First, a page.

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Is the Insurance Industry Doing Enough to Address Climate Change?

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The increasingly unpredictable weather makes insurance risk modeling a challenge.

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While the industry has recognized climate change as a legitimate threat, it does not appear that it is doing much to mitigate it, as least not in America. A 2011 report published by Ceres, a national coalition of investors and environmental organizations, found that only 11 out of 88 US insurance firms had established climate change policies in place and that more than 60% of them did not have formal approaches to assessing climate risks.

In the report, Sharlene Leung, senior manager of the insurance program at Ceres, wrote:
With some important exceptions, the industry is largely focused on the implications of climate change for hurricanes and other coastal events. While this is understandable given the financial risks associated with major hurricanes, recent years have demonstrated that the climatic effects of rising temperatures are likely driving up aggregated losses from smaller, non-modeled events – including perils such as floods, droughts snowstorms, hailstorms, and tornadoes – in ways that severely cut into insurer profitability.

It's not simply that US corporations are all sitting on the fence with regards to climate change. Major companies such as Nike (NASDAQ:NKE), Starbucks (NASDAQ:SBUX), and eBay (NASDAQ:EBAY), for example, have formed a coalition called BICEP, or Business for Innovative Climate and Energy Policy, to lobby for clean energy policies as they worry that climate change will affect the global supply change, and in turn, their businesses.

Business and sustainability journalist Marc Gunther posited in a blog post that insurers in America have been relatively silent on the issue because "they write liability coverage for corporations, including oil and coal companies, which are being sued over climate-related liability."

"Acknowledging climate risk would be a risk for [any] company in an American context," said Andreas Spiegel of Swiss Re, according to Yale Environment 360. "There is the risk that the company or the managers would be held liable for their actions in relation to that."

Ceres' Leung also told the publication that the worry of lawsuits "makes it very much less likely [that they would speak up], and I've heard that explicitly from a number of legal counsels. [Insurers] are being advised to avoid any sort of attribution language between man-made emissions and damages."

The impact of Hurricane Sandy, despite the severity of the damages, will be manageable for insurance companies. "The initial projections of the costs of Sandy I've seen put them only at about half of what the cost of Katrina was, so this is not a Katrina. And even Katrina was not a game-changer for the reinsurance industry," explained Roberts DiUbaldo, a New York-based attorney from Edwards Wildman, whose practice is focused on US and international insurance and reinsurance companies, to Minyanville.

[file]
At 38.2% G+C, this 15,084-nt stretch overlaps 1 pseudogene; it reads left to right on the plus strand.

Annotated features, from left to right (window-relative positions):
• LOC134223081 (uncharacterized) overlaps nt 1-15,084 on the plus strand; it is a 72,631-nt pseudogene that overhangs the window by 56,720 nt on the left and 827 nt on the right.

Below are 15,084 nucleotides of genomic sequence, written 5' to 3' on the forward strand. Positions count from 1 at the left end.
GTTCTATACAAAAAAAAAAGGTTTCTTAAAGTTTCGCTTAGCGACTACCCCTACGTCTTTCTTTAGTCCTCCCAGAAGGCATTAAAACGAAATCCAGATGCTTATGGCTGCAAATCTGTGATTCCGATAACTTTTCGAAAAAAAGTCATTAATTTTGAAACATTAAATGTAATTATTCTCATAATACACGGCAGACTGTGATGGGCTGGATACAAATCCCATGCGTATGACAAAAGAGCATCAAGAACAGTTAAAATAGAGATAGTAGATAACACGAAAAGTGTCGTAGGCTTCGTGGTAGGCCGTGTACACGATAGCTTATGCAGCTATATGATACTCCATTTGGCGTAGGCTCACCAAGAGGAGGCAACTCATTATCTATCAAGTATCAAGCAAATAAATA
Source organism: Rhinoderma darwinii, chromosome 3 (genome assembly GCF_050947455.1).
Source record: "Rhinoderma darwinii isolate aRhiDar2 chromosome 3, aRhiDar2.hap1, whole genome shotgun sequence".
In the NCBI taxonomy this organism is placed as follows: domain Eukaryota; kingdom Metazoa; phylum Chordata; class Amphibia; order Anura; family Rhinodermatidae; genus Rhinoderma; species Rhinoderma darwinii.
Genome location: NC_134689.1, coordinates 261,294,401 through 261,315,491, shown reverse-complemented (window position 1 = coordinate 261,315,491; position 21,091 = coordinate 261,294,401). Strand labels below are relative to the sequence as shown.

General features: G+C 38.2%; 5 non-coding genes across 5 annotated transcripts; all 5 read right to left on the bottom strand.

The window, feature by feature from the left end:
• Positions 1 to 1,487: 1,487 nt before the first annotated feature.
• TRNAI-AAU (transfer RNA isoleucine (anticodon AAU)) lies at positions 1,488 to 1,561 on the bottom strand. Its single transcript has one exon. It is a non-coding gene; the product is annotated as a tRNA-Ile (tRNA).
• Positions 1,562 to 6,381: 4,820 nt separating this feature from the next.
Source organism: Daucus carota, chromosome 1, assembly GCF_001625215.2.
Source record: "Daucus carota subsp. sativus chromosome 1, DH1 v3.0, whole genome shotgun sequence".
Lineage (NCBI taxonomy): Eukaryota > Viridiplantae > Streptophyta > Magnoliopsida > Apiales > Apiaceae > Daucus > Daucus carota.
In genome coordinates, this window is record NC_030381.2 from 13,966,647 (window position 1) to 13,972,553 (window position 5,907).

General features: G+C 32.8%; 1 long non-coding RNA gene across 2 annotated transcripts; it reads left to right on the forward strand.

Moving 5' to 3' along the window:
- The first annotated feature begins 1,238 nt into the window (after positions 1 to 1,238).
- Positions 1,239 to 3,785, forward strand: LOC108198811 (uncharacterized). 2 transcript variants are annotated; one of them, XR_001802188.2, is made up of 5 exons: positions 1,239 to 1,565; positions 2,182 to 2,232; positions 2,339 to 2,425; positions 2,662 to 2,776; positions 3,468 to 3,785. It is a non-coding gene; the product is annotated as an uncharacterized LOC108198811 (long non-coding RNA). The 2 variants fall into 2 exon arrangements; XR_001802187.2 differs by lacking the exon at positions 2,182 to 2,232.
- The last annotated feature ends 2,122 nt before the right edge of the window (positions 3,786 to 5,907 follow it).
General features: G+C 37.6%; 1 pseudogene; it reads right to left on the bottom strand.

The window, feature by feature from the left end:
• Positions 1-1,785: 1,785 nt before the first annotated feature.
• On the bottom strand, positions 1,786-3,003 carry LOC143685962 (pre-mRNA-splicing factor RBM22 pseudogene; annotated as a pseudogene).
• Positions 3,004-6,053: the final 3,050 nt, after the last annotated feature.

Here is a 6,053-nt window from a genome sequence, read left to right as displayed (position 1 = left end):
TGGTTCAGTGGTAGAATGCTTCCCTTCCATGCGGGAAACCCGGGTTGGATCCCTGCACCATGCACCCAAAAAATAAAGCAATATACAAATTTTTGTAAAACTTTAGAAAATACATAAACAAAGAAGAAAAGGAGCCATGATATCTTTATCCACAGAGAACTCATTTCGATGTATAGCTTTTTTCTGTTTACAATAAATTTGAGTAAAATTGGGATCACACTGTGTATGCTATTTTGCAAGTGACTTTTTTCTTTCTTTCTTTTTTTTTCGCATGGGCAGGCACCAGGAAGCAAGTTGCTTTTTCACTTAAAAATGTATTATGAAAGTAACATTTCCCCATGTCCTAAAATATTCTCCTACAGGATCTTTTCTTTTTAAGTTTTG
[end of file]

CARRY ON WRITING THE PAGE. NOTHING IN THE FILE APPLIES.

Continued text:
"There certainly will be plenty of claims and losses to be paid, but there's certainly enough capital in the market to respond to these losses," he said.

Still, it remains crucial that the industry starts to factor climate change into its risk pricing because that is the only way to get people to change their behavior, said David Friedberg, CEO of The Climate Corporation, which examines weather data to provide insurance to farmers.

"In certain parts of the country, we're starting to see that farmers can't grow certain crops they have attempted historically. Maybe homes shouldn't be worth $10 million when they're on the coast and every five years the coast will be flooded and the home will be destroyed… Look at the coastline in North Carolina… all the homes are wiped out yet again. How many times does that have to happen before we say we shouldn't be building homes here any more?" Friedberg noted to Wired.

"At some point, you're going to have to have fundamental adjustments in economic value to account for the fact that the climate has changed."

Twitter: @sterlingwong
No positions in stocks mentioned.
The information on this website solely reflects the analysis of or opinion about the performance of securities and financial markets by the writers whose articles appear on the site. The views expressed by the writers are not necessarily the views of Minyanville Media, Inc. or members of its management. Nothing contained on the website is intended to constitute a recommendation or advice addressed to an individual investor or category of investors to purchase, sell or hold any security, or to take any action with respect to the prospective movement of the securities markets or to solicit the purchase or sale of any security. Any investment decisions must be made by the reader either individually or in consultation with his or her investment professional. Minyanville writers and staff may trade or hold positions in securities that are discussed in articles appearing on the website. Writers of articles are required to disclose whether they have a position in any stock or fund discussed in an article, but are not permitted to disclose the size or direction of the position. Nothing on this website is intended to solicit business of any kind for a writer's business or fund. Minyanville management and staff as well as contributing writers will not respond to emails or other communications requesting investment advice.

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